I start by identifying myself and why I'm calling (same for identifying myself when I answer the phone). Often I have to call through our transfer center and speak to physicians in other facilities on behalf of our surgeons (or until I can pry them away to deal with the call - they'll have me return the call and connect it before they handle any of it). They have *no* way of knowing if I am who I say I am and will likely never know me. I also have my reason for calling clearly lined out - patient ABC in room 123 needs (insert what they need) and why I say that (do they have to have that order, do they have vitals, blood glucose, etc outside their parameters, etc). In my current job I put in orders all the time for ICU placement. Patients who need the change (their procedure goes differently than expected), orders put in incorrectly by residents, etc - I correct them, none of the attendings care. They've all told us that our fixing them is helpful since it otherwise affects patient flow from OR to ICU and holds the OR up.

    Honestly with what the OP described, when questioned if I was actually a nurse - I would simply have asked if the provider preferred to talk to my charge. No reason another RN can't take the call and deal with it. Maybe ask your coworkers how they find dealing with the specific provider to be more successful?

    I think, in general, as people, we all have *days* that what we end up giving is less than our best. It's a reality of being human. It's when it's all the time that it becomes a problem. It's possible that this was that provider's day. If it's repetitive then maybe talk to your manager if coworkers don't have suggestions. Maybe asking for advice on how to handle it would be more productive than complaining because someone hurt your feelings. It's not fair, but not everyone is going to like us, we can't please everyone. In the end if it's really repetitive and demeaning you can report it. It's not necessarily going to change - depends on your facility's culture. In the end you have to be satisfied with how you handled a situation, what you learned, how you grew.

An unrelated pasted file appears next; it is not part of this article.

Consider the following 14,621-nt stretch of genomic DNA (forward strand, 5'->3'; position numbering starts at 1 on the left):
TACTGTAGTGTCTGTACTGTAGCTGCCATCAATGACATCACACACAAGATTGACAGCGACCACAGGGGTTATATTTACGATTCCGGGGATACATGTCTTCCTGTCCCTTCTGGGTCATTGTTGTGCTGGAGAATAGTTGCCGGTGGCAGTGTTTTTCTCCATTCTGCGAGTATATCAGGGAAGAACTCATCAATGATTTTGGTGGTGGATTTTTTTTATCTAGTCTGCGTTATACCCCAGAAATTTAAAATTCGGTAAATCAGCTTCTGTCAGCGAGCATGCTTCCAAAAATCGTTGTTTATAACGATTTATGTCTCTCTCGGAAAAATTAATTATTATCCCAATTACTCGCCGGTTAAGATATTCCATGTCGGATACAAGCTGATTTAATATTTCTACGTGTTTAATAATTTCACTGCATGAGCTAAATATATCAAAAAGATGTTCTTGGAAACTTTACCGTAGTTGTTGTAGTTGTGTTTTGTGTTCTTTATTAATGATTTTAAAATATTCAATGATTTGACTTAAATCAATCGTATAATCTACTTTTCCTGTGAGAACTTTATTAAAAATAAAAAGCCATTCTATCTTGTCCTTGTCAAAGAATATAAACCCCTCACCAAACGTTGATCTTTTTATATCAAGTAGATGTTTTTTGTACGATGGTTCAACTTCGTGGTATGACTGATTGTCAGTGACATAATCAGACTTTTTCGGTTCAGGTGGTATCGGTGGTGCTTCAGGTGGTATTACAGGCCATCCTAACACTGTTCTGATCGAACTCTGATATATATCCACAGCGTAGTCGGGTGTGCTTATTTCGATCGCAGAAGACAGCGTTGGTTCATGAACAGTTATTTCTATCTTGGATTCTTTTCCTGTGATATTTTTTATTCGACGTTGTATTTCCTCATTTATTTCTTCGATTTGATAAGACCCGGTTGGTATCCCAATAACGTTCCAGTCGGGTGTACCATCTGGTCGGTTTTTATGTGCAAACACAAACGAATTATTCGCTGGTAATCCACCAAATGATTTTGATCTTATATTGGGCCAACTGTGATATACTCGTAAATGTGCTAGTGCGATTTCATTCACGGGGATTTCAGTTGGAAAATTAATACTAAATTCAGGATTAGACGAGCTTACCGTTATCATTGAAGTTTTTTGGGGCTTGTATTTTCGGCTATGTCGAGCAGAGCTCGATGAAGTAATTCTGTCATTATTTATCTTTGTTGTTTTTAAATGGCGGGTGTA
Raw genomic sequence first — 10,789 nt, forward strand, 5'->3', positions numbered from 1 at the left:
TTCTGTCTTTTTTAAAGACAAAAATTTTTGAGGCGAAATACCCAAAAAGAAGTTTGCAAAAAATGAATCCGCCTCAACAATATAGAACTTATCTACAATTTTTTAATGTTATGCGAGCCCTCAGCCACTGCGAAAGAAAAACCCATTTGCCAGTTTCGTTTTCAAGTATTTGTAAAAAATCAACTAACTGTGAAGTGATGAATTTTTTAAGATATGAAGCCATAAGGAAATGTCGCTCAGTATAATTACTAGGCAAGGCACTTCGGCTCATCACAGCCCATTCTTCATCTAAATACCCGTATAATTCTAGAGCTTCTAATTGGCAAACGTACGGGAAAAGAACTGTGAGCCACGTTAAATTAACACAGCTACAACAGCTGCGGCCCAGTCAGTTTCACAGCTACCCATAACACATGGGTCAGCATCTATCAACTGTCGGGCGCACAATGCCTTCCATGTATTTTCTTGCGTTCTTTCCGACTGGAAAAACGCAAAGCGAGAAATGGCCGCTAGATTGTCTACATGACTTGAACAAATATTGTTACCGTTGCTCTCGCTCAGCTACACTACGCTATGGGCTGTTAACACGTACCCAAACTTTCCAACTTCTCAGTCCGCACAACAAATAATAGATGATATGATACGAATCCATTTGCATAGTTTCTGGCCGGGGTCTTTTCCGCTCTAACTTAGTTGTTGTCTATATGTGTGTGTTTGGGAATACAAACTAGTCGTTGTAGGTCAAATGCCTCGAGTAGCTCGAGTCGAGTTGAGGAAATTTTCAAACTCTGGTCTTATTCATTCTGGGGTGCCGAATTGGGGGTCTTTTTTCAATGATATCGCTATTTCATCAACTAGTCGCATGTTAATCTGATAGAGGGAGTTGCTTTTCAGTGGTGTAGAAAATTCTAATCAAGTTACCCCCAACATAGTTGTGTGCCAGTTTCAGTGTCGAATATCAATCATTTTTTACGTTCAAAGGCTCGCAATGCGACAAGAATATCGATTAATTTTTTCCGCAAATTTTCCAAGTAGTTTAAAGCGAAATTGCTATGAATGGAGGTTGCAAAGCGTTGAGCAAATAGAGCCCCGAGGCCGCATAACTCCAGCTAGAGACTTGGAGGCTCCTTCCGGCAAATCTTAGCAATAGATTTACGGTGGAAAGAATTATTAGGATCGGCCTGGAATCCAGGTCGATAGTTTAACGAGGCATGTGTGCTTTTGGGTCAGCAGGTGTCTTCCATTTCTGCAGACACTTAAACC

7. by   1sttime
    Quote from 2016New
    This is the patient. This is the situation. These are the vitals. What would u like to do.

    Nothing more was given. Just straight to what needed to be said.

    Thank you.
    The fact that you are not taking advice, and telling us as a new nurse that you are doing it perfectly... something does not add up. Maybe the MD does not care about the vitals- who knows.

    Either you aren't new, or there might be something else going on.

    Taking some of the advice of these other nurses is not going to get you anywhere. Incident reports go into a drawer for statistics, and HR is there to protect the business.

    Anyway- good luck- it sounds like you have a long road ahead of you.
  8. by   Sour Lemon
    Quote from 2016New
    And thanks for the advice. But it most certainly wasnt the issue. Its just the way the doctor responded, not the way i spoke to him. Regardless, thanks for the advice and ill keep that in mind even more so next time i speak with anyone.
    Actually, the more you write, the more reasonable you sound.
  9. by   Brie Francois
    I've read two comments by you (Sour Lemon, RN) on two different posts and you come across very rude yourself.
    Last edit by Brie Francois on Sep 4, '16
  10. by   Brie Francois
    I would start by complaining to my nurse manager because that sounds like a form of bullying. I also would respectfully and professionally speak up for myself if a doctor spoke to me in such a demeaning fashion. Ultimately though it depends on the culture of your organization...do they have a zero tolerance policy for bullying or do they turn a blind eye and a deaf ear.
  11. by   RicRock
    Had a doctor who would always be an ass on the phone.

    Eventually, when he became hateful, I would say, "For patient safety, I want to make sure I understood you, could your repeat what you just said?"

    The first call, was pretty rough, then he started understanding and was at least tolerable on the phone.
  12. by   2016New
    Quote from 1sttime
    The fact that you are not taking advice, and telling us as a new nurse that you are doing it perfectly... something does not add up. Maybe the MD does not care about the vitals- who knows.

    Either you aren't new, or there might be something else going on.

    Taking some of the advice of these other nurses is not going to get you anywhere. Incident reports go into a drawer for statistics, and HR is there to protect the business.

    Anyway- good luck- it sounds like you have a long road ahead of you.
    I do take advice. Never have i said that i am doing things perfect. I know i have a lot to learn.

    So thanks for your input.
  13. by   2016New
    Regardless of whether or not it was my way of speaking to the doctor... the way he was demeaning to me was unacceptable. And it hasnt just been me he has done this too.

    The point of this post was how to deal with these certain doctors. Do you just deal with it, brush off the way they treat you? Or do something about it?

    Yes, ill accept advice on how to speak with doctors more efficiently seeing how i am a new nurse and dont claim to be doing things perfectly or knowing everything.

    So thanks for any input you have.